The Medal No.48, Spring, 2006, pp.90(illstr.) and 91 Felicity Powell is quoted 'I had considered this a possible technique for making low relief models towards a series of cast bronze medals. During the process of working with the medium the possibility of making animated film arose. In some ways the imagery developed initially out of a simple idea to reflect two possible states of mind metaphorically; the profiles are playful responses to the historical tradition of medallic portraiture. But the imagery also developed out of the ways in which I was working out how I could get the wax to represent different elemens such as cloud, water, gras, leaves or flesh and the transformation of one element or form into another'.
Victoria and Albert Museum Registered File 2005/449
Relief, wax on glass, 'Head in Clouds up to the Neck', by Felicity Powell, Britain, 2005
Diameter: 9.6 cm inner incised circle surrounding the image, Diameter: 10.2 cm outer incised circle surrounding the image, Height: 15 cm mirror tile, Width: 15 cm mirror tile
Anima (DK Projects 01/03/2006-31/12/2008)
Statement about Head in Clouds up to the Neck (A.29-2005)and Thinking Tree (A.28-2005) by Felicity Powell, 13/07/05. Source: Registered File 2005/449
'These waxes were made shortly after Alex Corney gave a lecture for the British Art Medal Society on the collection of waxes in the V&A. It reminded me of the flexibility, versatility of wax and opened up possibilities for the use of wax as a medium. I had been aware of models for medals made with wax on slate and had considered this a possible technique for making low relief models towards a series of cast medals. But it was an inspiring talk that prompted me to get on with it.
I have used wax a great deal in the past in a number of different ways, but mostly to make three dimensional figures as maquettes to draw from and to work ideas out in and also as a medium for modelling medals entirely in wax. However, I had to hand an amount of glass mirror tiles that I have used to etch into from the back. These form an ideal surface with a smooth dark grey backing on which to work with the wax in quite a delicate yet fluid way with a perfect flat plane as a constant in the equation.
Both these pieces were part of a series of ideas that I worked out directly on the surface of the glass in wax, a bit like drawing itself. This medium allows many changes to be made easily and although I often make preliminary sketches for ideas, on this occasion I let the medium lead me. I worked first with the basic idea of two profiles by marking the exact centre of the glass squares, and drew a circle to work within. I lay down the basic shapes of the heads with wax applied with fingers and thinly rolled lengths of wax. The fine detail and the refining changes were made using metal dental tools. I like the semi-translucent quality of the wax, which allows a sense of depth in the relief to be gauged, but also has very beautiful qualities against the dark background. I see these works as being independent works in themselves and also as potential working models from which casts can be taken to make into two-sided bronze medals.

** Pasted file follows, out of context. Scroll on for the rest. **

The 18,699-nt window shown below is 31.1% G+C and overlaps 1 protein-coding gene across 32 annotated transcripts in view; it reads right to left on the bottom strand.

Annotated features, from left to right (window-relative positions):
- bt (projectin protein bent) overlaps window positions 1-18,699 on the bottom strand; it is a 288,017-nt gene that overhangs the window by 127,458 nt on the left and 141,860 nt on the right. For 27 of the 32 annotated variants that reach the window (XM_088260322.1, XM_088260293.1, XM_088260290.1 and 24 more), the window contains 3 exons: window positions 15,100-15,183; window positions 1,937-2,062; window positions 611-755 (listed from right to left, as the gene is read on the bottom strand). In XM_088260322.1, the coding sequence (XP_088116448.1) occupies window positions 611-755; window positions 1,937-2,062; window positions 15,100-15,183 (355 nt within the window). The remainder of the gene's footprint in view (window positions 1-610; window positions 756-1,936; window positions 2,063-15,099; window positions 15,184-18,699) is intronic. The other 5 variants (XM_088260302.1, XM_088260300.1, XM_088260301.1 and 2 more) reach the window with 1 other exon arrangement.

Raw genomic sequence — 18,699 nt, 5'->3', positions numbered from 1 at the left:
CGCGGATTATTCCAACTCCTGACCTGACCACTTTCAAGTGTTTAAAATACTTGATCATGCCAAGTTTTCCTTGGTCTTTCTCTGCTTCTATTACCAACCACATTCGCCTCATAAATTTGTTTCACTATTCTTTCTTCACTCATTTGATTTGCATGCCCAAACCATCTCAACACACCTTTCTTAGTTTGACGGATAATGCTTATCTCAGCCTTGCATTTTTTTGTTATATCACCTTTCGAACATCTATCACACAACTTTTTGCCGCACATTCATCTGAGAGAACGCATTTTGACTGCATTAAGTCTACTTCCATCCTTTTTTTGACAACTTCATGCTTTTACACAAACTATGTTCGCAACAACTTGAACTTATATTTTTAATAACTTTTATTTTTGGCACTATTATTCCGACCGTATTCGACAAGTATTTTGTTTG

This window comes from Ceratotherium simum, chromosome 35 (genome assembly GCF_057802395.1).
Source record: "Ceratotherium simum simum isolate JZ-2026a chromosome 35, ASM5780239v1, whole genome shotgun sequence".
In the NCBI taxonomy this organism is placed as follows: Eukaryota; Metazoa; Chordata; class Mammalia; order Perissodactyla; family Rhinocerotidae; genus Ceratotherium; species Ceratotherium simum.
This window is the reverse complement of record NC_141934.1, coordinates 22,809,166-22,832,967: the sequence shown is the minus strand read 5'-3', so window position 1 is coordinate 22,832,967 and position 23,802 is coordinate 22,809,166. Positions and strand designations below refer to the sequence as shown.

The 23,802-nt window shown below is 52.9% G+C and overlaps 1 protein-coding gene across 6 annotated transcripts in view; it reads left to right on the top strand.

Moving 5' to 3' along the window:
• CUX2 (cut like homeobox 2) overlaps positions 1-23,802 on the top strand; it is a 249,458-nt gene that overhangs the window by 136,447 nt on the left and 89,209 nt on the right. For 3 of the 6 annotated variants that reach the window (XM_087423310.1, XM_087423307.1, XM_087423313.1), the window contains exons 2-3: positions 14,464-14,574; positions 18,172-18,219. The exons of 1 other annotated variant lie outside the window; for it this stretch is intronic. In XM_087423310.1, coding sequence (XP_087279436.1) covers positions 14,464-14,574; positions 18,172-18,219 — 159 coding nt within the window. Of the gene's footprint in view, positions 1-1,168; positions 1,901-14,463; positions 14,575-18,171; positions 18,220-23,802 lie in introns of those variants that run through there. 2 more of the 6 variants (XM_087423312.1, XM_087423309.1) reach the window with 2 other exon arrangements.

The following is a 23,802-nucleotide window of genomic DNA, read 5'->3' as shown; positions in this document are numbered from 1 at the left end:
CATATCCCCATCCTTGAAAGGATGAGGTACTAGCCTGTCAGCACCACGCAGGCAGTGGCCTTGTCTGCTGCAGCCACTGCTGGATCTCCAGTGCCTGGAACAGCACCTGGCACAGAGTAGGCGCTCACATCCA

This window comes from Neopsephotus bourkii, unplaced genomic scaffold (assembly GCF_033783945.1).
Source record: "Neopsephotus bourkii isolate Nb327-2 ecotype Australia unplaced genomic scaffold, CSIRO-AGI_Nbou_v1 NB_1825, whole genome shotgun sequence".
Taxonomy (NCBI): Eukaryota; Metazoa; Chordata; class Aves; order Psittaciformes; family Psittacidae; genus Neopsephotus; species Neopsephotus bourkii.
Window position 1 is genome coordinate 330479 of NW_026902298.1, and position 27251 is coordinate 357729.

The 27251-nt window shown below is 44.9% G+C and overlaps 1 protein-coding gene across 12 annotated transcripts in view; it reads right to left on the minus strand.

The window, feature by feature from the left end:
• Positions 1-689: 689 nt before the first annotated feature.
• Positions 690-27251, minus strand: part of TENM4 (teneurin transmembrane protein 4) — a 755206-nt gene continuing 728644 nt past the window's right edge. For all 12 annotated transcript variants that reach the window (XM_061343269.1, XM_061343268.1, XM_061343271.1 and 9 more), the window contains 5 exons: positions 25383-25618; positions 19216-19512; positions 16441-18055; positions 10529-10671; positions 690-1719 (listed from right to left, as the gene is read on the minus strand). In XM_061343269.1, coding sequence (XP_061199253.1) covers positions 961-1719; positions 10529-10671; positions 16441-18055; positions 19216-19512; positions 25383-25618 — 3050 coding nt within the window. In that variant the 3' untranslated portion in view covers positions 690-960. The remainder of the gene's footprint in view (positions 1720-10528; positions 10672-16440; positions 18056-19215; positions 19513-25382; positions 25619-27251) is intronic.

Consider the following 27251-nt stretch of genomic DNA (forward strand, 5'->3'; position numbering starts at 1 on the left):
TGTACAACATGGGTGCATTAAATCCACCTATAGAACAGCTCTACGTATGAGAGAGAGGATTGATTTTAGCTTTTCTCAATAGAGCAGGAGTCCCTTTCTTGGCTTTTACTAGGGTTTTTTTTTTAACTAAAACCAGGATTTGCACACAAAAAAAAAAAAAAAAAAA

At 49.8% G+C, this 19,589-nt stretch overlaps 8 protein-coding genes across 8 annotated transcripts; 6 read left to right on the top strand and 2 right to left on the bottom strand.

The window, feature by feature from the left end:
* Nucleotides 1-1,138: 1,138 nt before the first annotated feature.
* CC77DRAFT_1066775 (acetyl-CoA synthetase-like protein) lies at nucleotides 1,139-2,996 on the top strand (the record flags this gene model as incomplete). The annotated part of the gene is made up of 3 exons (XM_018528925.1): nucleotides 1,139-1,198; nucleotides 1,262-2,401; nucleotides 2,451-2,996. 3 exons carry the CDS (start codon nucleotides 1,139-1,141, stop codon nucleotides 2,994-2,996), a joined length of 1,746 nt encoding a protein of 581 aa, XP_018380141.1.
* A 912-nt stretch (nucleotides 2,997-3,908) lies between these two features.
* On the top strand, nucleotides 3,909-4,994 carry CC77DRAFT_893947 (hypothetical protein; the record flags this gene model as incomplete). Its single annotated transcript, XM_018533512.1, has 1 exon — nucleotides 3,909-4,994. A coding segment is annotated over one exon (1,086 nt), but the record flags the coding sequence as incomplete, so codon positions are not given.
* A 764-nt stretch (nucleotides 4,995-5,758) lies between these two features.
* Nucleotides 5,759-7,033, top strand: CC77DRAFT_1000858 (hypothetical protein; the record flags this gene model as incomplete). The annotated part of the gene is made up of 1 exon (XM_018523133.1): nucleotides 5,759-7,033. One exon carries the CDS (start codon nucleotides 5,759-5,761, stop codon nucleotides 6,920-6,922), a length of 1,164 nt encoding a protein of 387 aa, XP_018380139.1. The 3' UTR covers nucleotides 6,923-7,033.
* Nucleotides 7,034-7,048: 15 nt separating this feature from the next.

In some ways the imagery developed initially out of the simple idea to reflect two possible states of mind metaphorically, the profiles are playful responses to historical tradition of medallic portraiture. But the imagery also developed out of the ways in which I was working out how I could get the wax to represent different elements such as cloud, water, grass, leaves or flesh.'
Purchased at the same time as A.28-2005, for £250 from the artist.
According to Powell the design of the reliefs came from the dual ideas of demonstrating different states of mind metaphorically and representing various elements. The use of wax allowed Powell to follow her instinct as she could work out ideas directly onto the glass. Images of Powell's work have been subsequently incorporated into an animation, 'Anima', shown at DK Projects, New York.
This delicate and beautiful sculpted relief was created by the artist when exploring the possibilities of using wax as a medium for sculpture. Though related to medallic portrait traditions, her inspiration was a talk on the Victoria and Albert Museum's collection of waxes, given by Curator, Alex Corney to the British Art Medal Society on 11 January 2005